Last year, Carla Ciccone went on a bad date, a really bad date, and she wrote about it, while protecting the obnoxious handsy fellow’s identity with a pseudonym. Apparently, there were enough clues at the time — “Canadian radio celebrity”, how many of those can there be? — and people figured out who she was talking about. That’s where it got weird.
The guy she described got uncomfortably physical with her on a concert date, and later pursued her with text messages that assumed a degree of interest that she plainly disavowed, asking him to leave her alone. This is creepy behavior. It’s patently rude, inconsiderate, and possessive, and you’d think everyone would agree that this is stuff guys shouldn’t do.
But that’s not the response she got.
Last year Ciccone wrote an article for the website XOJane about a “bad date” with an unidentified, very popular Canadian radio host whom readers speculated to be Ghomeshi.
In the days that followed, Ciccone received hundreds of abusive messages and threats. An online video calling her a “scumbag of the Internet” has been viewed over 397,000 times. Ciccone’s claims about the behaviour during her “bad date” were far less severe than the allegations of abuse from the women now accusing Ghomeshi, who fear the online backlash could be significantly worse for them if their names were made public.
I guess I shouldn’t be surprised anymore.
The man she reluctantly and briefly dated was Jian Ghomeshi, who is now facing allegations of all kinds of sexual misbehavior.
The women now accusing Jian Ghomeshi of violence began as his fans. Two had very similar early experiences with him. After Ghomeshi met them at public events, which he had promoted on CBC Radio, he contacted them through Facebook and asked them on dates. They eagerly accepted.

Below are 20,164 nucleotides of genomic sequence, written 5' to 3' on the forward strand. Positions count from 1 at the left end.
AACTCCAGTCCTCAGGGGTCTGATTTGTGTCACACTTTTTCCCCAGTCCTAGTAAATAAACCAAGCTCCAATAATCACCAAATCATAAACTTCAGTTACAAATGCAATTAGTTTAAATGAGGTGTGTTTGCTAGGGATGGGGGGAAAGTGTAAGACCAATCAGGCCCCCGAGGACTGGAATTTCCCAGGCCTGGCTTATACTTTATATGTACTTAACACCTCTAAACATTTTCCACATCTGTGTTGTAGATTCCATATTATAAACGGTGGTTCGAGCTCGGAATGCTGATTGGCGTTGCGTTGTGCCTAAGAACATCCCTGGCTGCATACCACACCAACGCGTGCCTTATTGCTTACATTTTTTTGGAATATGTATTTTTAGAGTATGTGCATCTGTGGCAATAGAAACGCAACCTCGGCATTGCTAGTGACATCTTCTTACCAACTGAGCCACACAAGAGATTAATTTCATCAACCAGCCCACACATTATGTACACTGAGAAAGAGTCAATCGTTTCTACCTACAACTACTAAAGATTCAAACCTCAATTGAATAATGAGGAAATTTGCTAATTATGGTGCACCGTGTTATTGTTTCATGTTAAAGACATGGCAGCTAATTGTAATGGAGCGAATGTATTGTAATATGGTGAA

Each woman said she remembers Ghomeshi being initially sweet and flattering, then later suggesting or hinting at violent sex acts. When they failed to respond or expressed displeasure, they recalled Ghomeshi dismissing his remarks as “just fantasies,” reassuring them he wouldn’t ask them to do anything they weren’t comfortable with. The women deny that “safe words” were employed in the relationship.
In one woman’s case, she visited Ghomeshi at his Toronto home and alleges as soon as she walked into his house he suddenly struck her hard with his open hand, then continued to hit her and choked her. The woman alleges Ghomeshi repeatedly beat her about the head and choked her.
Ciccone got off easy. But apparently it was such widespread knowledge that Ghomeshi’s fans would abuse and harass to silence criticism that his victims were afraid to come forward. This is how sexual predators thrive, isn’t it? By creating a climate in which women are afraid to speak up…and they rely on their fellow men to foster that hostile environment.
No more silences. Men must not collude with these kinds of creeps — they must speak out.